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National Park responds to Defra’s Environmental Improvement Plan

National Park responds to Defra’s Environmental Improvement Plan

January 31, 2023

The Environmental Improvement Plan was unveiled by Environment Secretary Dr Thérèse Coffey at a keynote speech this morning.

Among the pledges are creating and restoring at least 500,000 hectares of new wildlife habitats across the nation. The plan also includes a new commitment to access green space or water within a 15-minute walk from people’s homes, such as woodlands, wetlands, parks and rivers.

Responding to the plan, Trevor Beattie, Chief Executive of the South Downs National Park Authority, said: “Restoring nature, tackling climate change and access to green space have never been more important to this nation’s future.

“National Parks are the lynchpin of these ambitious targets and that’s why it is essential to include the resources to deliver these welcome pledges and protect fragile landscapes, such as Seven Sisters, which I’m pleased was included in Defra’s announcement video.

“We now look forward to seeing the specific details of these pledges.”

National Parks England, which represents the 10 National Park Authorities in England, has also responded to the Environmental Improvement Plan and its response can be read here.

The plan includes an extension to a successful grants programme supporting farmers in the South Downs National Park.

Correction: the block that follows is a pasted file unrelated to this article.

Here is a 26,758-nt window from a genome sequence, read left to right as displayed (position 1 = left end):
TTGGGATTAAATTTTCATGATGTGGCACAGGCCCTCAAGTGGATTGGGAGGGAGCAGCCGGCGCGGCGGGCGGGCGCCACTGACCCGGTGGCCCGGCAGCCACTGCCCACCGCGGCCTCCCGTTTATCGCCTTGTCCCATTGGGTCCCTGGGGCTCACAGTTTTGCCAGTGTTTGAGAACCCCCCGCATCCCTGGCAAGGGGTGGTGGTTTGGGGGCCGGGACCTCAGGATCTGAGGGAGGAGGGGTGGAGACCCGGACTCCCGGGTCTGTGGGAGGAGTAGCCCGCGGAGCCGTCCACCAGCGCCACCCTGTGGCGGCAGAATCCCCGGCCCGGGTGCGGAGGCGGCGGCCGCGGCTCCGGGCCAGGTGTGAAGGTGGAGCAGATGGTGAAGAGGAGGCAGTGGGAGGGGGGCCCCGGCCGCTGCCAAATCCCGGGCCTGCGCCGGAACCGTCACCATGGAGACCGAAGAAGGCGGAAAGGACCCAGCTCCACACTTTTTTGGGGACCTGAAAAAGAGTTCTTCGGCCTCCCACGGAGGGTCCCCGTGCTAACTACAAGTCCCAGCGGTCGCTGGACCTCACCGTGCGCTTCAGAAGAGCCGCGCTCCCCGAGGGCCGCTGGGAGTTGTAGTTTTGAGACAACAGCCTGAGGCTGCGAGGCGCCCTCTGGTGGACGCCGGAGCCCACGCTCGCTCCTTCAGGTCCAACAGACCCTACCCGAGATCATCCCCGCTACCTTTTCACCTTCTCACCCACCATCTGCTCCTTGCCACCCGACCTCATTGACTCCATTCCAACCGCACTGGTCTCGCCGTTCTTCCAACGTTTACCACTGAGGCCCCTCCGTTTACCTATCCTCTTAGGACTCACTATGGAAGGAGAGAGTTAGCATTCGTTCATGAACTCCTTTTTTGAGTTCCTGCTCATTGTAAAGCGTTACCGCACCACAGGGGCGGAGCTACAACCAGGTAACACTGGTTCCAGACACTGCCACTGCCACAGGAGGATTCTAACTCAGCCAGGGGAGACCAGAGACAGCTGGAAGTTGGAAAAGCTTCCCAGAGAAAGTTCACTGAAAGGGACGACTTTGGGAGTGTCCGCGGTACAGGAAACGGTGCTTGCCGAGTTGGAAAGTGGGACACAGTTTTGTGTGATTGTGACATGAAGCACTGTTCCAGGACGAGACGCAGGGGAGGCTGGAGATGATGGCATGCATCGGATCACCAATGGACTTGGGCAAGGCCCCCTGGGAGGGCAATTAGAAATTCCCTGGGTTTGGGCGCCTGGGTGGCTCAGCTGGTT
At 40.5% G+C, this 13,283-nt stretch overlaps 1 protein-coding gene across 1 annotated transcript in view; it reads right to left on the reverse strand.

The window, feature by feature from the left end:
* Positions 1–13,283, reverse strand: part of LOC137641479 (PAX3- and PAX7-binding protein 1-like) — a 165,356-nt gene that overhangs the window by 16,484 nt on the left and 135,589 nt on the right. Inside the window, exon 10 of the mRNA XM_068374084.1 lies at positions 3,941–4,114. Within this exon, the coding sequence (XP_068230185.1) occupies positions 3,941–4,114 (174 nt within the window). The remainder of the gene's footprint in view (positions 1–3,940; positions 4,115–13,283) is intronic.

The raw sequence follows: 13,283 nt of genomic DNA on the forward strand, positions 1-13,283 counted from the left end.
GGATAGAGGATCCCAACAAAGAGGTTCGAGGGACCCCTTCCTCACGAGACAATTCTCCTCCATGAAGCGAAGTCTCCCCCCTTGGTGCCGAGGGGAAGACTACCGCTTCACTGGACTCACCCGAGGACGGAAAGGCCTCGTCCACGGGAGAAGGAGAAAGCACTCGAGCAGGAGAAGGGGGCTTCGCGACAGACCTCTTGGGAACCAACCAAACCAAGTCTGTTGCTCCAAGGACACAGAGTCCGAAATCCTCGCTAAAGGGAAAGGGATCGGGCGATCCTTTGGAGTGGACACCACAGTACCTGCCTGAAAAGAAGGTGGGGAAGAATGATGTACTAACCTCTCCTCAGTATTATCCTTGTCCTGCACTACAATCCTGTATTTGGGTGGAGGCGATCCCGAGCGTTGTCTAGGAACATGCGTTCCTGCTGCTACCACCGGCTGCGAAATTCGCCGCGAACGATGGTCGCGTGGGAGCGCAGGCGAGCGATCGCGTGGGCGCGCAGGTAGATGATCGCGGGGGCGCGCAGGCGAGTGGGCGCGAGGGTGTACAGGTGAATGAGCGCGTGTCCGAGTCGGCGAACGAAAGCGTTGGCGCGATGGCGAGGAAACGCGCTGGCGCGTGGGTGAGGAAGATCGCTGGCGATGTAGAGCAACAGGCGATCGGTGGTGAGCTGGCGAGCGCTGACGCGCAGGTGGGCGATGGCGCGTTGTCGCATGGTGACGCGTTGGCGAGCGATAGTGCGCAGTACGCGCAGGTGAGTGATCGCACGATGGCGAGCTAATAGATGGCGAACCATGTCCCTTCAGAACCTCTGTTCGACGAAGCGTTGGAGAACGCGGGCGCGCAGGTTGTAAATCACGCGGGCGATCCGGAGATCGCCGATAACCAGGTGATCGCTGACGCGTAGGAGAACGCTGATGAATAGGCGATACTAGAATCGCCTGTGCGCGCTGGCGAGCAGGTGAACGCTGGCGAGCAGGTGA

Farming in Protected Landscapes was due to end after three years in March 2024, but Defra has now confirmed that, owing to the success of the programme so far, it will provide additional funding until March 2025.

The SDNPA administers the programme in the South Downs National Park and has so far supported over 100 projects.

Nigel James, Countryside and Policy Manager, who leads the farming team at the South Downs National Park, said: “This additional funding is welcome news, underlining just how successful FiPL has been as a mechanism to support farmers, but also achieve national targets for nature recovery and climate change in protected landscapes like the South Downs.

“The Authority has been able to support over 100 innovative projects over the past two years, including schemes to help farmland birds flourish and support farm diversification during this period of change. Today’s announcement means we will be able to work with many more farmers to develop some really exciting projects.”